Prevalence of Hepatitis C Virus Infection in HIV-Infected Children
The purpose of this study is to find out how many children who are infected with HIV are also infected with hepatitis C virus (HCV).
HCV infection is a major health concern. HIV-infected adults who are co-infected with HCV appear to have more rapid HIV disease progression. There is little data on how widespread HCV is among children who are HIV-infected. Information from this study will help determine the need for future HCV studies. This study also will obtain blood samples for future testing for other hepatitis viruses such as hepatitis G virus (HGV or GB virus C).
|Official Title:||Hepatitis C Prevalence in Perinatally Infected HIV-Positive Children Enrolled in PACTG 219C|
|Study Completion Date:||July 2003|
HCV infection is a major public health concern with worldwide seroprevalence estimated at 1 percent. HIV-infected adults co-infected with HCV appear to have accelerated HIV disease progression. There is little data on HCV prevalence in the pediatric HIV-infected population. This substudy will provide estimates of HCV prevalence among HIV-infected children and determine the need for future HCV natural history and treatment protocols. In addition, this substudy will archive samples from patients for future testing for other hepatitis viruses such as hepatitis G virus (HGV or GB virus C).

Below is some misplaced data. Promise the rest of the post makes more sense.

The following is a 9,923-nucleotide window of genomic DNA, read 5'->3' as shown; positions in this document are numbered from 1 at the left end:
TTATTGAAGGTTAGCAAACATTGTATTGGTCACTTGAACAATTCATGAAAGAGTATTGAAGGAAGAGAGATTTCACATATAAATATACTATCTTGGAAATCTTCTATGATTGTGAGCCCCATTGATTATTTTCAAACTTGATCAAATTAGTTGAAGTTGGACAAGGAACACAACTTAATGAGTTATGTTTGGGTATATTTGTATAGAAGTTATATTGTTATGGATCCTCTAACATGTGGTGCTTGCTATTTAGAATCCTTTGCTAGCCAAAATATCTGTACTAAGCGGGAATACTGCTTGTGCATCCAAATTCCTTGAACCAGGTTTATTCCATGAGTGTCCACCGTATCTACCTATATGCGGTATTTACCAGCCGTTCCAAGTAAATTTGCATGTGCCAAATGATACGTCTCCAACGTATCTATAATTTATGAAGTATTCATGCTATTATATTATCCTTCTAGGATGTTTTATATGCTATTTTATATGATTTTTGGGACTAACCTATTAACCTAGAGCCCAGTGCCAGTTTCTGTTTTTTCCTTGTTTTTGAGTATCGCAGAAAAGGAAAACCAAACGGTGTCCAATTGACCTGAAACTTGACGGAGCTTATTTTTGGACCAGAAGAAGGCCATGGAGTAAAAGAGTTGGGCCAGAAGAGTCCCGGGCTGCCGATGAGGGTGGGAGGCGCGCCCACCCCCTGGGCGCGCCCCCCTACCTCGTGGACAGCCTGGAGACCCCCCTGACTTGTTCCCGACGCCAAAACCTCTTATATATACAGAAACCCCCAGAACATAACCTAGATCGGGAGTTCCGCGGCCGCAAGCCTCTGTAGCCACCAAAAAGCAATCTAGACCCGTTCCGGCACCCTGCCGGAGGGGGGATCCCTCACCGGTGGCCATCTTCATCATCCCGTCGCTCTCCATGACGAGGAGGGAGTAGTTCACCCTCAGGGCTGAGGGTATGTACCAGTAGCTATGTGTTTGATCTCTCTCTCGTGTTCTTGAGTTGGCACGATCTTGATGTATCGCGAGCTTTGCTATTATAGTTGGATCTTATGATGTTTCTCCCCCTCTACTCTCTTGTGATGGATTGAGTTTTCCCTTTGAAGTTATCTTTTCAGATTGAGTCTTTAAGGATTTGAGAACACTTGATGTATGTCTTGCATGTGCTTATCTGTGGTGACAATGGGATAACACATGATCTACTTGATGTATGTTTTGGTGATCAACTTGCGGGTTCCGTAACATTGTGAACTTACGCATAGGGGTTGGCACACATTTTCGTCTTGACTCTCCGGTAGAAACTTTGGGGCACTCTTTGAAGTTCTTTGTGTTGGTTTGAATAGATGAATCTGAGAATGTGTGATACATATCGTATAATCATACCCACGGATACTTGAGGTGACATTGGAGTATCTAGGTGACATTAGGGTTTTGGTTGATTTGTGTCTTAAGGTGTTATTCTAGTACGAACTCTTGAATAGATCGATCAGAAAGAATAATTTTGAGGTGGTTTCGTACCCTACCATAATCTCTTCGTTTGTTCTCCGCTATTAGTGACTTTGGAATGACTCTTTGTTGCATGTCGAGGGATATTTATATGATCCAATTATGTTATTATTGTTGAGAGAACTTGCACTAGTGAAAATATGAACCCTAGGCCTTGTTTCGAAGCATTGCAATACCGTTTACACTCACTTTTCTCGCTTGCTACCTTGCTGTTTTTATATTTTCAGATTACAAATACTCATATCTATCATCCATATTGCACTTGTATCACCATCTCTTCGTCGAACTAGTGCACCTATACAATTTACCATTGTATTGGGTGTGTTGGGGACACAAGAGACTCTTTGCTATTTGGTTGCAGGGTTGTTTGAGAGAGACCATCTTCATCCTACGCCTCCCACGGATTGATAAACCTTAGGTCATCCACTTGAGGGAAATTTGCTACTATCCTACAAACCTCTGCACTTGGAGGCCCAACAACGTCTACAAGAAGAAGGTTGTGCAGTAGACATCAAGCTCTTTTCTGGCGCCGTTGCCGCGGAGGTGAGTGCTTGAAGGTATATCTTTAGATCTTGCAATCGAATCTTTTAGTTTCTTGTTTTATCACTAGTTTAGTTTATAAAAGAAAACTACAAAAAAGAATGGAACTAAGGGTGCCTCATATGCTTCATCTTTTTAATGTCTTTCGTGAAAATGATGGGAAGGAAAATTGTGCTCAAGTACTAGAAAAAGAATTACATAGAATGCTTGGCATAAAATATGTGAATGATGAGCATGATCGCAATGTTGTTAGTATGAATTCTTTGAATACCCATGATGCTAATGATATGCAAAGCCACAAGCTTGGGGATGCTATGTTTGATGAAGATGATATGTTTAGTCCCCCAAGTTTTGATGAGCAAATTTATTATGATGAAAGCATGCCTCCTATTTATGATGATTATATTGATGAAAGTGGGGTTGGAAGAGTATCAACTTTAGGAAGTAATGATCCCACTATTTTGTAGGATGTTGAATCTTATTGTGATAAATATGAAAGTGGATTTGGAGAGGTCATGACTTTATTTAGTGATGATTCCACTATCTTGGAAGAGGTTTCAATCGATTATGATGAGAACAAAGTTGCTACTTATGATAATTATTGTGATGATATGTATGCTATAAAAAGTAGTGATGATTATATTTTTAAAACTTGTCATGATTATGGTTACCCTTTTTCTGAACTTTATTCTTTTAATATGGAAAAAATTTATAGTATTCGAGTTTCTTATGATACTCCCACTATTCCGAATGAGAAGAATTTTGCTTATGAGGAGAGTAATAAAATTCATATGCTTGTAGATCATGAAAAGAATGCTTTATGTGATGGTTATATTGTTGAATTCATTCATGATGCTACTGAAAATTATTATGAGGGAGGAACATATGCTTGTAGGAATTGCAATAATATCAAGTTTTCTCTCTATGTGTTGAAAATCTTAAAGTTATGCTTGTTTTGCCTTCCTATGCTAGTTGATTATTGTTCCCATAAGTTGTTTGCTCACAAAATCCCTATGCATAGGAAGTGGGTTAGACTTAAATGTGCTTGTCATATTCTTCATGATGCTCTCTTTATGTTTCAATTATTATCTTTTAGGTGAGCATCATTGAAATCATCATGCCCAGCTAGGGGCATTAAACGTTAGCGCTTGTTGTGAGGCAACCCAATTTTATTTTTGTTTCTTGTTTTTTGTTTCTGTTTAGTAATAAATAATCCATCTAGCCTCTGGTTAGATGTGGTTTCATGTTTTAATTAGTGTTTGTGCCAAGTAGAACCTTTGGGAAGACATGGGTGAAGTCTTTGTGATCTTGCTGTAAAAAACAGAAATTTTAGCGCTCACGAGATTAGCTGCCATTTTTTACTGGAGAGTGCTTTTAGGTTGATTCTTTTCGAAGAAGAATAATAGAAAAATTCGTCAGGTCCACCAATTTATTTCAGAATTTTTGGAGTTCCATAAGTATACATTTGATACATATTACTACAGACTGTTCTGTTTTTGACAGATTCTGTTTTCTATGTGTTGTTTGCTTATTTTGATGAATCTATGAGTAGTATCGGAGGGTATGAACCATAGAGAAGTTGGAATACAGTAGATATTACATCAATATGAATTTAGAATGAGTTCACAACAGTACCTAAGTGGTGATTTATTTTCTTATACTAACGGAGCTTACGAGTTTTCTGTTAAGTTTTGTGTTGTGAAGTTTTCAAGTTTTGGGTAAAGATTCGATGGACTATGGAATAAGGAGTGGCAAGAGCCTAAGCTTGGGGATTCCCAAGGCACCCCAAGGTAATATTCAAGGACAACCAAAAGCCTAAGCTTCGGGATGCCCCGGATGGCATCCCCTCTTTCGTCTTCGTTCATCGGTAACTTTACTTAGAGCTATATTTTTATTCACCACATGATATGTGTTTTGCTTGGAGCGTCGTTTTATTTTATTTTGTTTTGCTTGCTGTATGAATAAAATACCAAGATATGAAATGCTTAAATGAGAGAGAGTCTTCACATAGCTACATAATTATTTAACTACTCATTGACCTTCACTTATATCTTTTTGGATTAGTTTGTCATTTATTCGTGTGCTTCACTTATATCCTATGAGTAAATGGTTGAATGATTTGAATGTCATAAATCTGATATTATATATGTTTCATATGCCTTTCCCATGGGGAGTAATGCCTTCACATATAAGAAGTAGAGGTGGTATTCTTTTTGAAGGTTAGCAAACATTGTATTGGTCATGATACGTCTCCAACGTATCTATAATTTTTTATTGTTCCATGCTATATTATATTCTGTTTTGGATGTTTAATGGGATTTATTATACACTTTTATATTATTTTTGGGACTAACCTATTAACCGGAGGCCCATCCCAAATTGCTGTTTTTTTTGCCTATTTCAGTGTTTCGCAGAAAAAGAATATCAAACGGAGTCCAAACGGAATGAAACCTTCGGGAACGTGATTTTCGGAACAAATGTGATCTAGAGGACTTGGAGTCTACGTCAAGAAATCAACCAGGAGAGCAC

Patients participating in PACTG 219C are selected randomly to enroll into PACTG P1028S. Patients who agree to participate have a single blood draw for HCV antibody (Enzyme Immunoassay-EIA) testing and HCV RNA (Polymerase Chain Reaction-PCR) testing. An additional blood draw is necessary in the case of discordant results between the HCV EIA and HCV PCR. HCV-negative patients have 1 study visit. Patients with positive HCV test results have 2 visits. Patients with discordant HCV test results have 2 or 3 visits.
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|Study Chair:||Susan Schuval|